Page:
In this paper, I address some puzzles about Frege’s conception of how we “grasp” thoughts. I focus on an enigmatic passage that appears near the end of Frege’s great essay “The Thought.” In this passage Frege refers to a “non-sensible something” without which “everyone would remain shut up in his inner world.” I consider and criticize Wolfgang Malzkorn’s interpretation of the passage. According to Malzkorn, Frege’s view is that ideas [Vorstellungen] are the means by which we grasp thoughts. My counter-proposal (...) is that language enables us to grasp thoughts (ideas are merely their baggage or “trappings,” as Frege puts it). One significant consequence of my interpretation is that it helps challenge the standard reading of Frege according to which he is a metaphysical platonist about thoughts. My interpretation thus provides support for the deflationary, anti-ontological reading spelled out by readers like Thomas Ricketts and Wolfgang Carl. As Ricketts puts it, Frege’s distinction between the objective and the subjective, rather than being an ontological doctrine, “lodges in the contrast between asserting something and giving vent to a feeling.”. (shrink)
An attempt to defend Bultmann's existentialist re-interpretation of Protestant Theology against its critics. The major areas of disagreement center around the existentialists' rejection of the subject-object scheme in epistemology, rival conceptions of history, and the relation of faith to the Bible as an historical document. Provides an interesting view of the troubled waters of contemporary Protestant Theology.--R. G. S.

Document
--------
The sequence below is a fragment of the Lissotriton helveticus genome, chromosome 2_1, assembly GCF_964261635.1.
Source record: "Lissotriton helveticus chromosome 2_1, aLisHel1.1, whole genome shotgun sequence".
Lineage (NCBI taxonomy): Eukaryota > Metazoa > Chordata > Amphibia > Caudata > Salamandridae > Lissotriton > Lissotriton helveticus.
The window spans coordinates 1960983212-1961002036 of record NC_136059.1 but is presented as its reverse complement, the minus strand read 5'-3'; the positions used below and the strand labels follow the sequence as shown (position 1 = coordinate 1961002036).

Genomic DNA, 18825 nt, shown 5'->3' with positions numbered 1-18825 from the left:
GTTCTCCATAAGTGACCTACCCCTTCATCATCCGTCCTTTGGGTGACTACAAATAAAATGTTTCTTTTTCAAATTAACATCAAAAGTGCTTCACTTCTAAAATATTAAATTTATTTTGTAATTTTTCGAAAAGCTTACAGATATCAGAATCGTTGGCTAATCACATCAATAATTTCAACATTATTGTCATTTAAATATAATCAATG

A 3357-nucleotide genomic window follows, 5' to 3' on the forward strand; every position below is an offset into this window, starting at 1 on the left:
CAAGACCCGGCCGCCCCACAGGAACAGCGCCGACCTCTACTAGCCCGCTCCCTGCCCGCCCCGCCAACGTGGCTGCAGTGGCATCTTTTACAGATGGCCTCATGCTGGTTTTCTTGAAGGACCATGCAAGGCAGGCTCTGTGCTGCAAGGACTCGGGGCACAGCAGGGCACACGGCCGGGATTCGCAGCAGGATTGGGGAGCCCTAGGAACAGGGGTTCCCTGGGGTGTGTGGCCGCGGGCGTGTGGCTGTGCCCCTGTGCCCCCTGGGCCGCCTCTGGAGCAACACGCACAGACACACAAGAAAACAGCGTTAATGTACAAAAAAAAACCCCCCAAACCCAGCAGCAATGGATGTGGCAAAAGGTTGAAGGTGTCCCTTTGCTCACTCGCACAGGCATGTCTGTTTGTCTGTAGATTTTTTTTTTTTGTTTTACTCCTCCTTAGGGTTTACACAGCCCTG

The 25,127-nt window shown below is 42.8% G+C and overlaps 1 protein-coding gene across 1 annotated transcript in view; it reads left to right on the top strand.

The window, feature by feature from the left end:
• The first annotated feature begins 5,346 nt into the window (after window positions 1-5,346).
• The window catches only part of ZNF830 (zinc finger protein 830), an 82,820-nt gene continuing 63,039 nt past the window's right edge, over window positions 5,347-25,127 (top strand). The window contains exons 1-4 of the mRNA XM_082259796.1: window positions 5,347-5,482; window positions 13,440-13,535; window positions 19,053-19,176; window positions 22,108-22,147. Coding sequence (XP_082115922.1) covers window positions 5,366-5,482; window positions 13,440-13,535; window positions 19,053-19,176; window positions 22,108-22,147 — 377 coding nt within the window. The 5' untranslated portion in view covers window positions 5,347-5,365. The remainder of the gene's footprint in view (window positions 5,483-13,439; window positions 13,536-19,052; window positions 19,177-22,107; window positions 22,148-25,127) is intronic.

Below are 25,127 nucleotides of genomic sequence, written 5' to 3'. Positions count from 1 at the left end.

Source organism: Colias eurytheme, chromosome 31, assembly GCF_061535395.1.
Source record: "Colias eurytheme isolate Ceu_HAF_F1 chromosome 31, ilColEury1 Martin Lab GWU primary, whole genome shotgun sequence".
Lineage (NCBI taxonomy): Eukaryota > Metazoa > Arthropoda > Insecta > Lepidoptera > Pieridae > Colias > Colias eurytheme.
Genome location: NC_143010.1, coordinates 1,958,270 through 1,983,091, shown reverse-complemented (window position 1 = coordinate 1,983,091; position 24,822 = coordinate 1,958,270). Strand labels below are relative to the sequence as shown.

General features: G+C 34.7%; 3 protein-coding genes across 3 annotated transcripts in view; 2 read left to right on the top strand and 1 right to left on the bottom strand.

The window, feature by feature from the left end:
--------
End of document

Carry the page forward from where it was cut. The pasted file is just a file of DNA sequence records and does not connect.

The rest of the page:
John Caputo’s Demythologizing Heidegger represents an important, distinctive, and intriguing attempt to make sense of Heidegger’s notorious involvement with Nazism. Where others have tended to emphasize biographical and sociological factors in understanding Heidegger’s involvement with Nazism, Caputo traces that involvement to fateful turns in Heidegger’s development as a thinker. While I am sympathetic with such an undertaking, I find Caputo’s account highly questionable and even self-opposed, especially as regards hisapparent valorization of Kierkegaard and of biblical faith as influences that could (...) have saved Heidegger from Nazism had he not turned away from them in favor of Nietzsche and the presocratic Greeks. (shrink)